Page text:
"That one over there usually hangs over our bed," confided William Brubeck proudly, as he pointed to the stunning orange, red and brown Moroccan tapestry on one the walls of the Textile Museum last night. The museum was packed with more than 1,000 guests, who came to see the first major U.S. exhibition of Moroccan carpets and textiles.
Burbeck and his wife, Lois, an importer of Moroccan carpets, have collected Moroccan textiles for the past eight years. "We became interested in them while I was the American consul general in Casablanca," said Brubeck.
Black sables mixed with heavily beaded, jangly costumes as the guests goggled at the 100-piece exhibit. Even Brubeck confessed "I've never seen anything like it."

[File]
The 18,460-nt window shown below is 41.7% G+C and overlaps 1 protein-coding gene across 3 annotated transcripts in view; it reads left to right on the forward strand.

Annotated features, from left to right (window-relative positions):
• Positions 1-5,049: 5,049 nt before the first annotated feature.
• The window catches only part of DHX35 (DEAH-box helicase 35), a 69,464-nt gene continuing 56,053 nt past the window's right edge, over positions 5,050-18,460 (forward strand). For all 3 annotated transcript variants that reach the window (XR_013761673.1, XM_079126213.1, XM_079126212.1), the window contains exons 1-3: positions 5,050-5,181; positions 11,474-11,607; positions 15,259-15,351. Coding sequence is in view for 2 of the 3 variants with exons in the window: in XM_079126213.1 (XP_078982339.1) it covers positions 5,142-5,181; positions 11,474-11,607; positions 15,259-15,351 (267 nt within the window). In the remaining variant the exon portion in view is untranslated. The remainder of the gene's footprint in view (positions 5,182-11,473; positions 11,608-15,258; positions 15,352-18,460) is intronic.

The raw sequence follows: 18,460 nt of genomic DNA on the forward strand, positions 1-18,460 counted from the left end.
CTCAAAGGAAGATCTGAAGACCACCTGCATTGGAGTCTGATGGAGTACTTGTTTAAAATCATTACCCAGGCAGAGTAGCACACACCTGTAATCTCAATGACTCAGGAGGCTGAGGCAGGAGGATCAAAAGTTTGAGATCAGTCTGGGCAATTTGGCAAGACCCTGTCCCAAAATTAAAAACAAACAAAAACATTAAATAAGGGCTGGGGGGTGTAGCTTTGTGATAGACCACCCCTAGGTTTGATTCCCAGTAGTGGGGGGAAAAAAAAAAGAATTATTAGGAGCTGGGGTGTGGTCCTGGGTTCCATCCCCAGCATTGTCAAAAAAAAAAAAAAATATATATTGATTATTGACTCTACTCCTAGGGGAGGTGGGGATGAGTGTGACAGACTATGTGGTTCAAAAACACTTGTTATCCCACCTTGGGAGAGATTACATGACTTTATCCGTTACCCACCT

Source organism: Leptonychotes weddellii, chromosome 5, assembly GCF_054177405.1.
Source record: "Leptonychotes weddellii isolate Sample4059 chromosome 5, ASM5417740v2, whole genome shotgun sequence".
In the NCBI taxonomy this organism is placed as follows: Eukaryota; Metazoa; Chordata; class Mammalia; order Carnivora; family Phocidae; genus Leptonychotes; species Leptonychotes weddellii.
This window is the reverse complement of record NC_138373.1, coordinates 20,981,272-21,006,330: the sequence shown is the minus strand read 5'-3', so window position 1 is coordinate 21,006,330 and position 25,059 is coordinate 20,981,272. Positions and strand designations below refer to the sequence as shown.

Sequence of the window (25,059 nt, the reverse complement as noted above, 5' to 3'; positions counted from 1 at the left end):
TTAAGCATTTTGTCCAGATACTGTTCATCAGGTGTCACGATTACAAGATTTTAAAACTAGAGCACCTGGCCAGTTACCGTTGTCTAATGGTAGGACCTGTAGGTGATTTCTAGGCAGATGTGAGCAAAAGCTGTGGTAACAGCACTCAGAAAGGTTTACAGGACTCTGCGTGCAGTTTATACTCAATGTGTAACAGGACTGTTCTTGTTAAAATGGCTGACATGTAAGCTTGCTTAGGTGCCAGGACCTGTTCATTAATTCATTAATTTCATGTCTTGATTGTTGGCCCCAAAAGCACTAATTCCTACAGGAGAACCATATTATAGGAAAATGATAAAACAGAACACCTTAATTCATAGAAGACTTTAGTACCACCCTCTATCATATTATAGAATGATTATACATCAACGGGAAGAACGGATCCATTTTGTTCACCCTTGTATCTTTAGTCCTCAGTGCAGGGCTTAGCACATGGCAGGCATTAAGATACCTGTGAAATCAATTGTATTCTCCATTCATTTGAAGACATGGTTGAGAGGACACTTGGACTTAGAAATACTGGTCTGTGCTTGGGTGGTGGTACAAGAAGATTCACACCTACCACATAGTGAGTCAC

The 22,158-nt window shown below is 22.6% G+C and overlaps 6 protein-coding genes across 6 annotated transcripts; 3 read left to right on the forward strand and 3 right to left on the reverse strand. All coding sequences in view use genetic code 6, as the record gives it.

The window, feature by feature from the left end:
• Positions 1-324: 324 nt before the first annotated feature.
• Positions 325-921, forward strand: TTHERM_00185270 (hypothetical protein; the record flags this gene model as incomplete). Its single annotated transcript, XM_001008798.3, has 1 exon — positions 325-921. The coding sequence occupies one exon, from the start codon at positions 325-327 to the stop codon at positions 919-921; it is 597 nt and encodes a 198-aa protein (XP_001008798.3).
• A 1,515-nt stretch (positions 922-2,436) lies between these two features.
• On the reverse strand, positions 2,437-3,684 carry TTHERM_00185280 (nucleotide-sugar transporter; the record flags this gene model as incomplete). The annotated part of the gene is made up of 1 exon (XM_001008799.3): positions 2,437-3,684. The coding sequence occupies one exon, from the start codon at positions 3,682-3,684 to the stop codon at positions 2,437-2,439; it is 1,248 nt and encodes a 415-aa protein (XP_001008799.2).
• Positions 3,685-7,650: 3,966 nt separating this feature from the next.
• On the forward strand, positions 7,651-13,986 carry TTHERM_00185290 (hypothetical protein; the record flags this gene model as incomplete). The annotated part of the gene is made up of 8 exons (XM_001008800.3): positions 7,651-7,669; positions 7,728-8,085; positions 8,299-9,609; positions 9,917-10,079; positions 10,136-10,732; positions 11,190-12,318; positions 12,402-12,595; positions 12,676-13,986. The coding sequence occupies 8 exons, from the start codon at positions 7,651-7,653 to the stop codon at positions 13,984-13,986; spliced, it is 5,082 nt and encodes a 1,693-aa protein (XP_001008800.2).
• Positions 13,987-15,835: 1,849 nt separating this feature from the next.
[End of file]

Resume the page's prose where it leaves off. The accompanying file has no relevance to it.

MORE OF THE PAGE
The American ambassador to Morocco, Angier Biddle Duke, and his wife Robin flew in especially for the occasion. Also on hand was the Moroccan ambassador to the United States, Ali Bengelloun, and his wife.
Commenting on the effect of the new administration, National Endowment for the Arts Chairman Livingston Biddle said, "The arts have really taken shape in the past years and the transition people I've worked with so far seem enthusiastic. I'm looking forward to working with the Reagan people."
Rep. G.V. (Sonny) Montgomery (D-Miss.) was not nearly so optimistic.
"I'm sure like everything else, the new administration is going to tighten up on the arts. I expect a lot of my own programs to get cut back."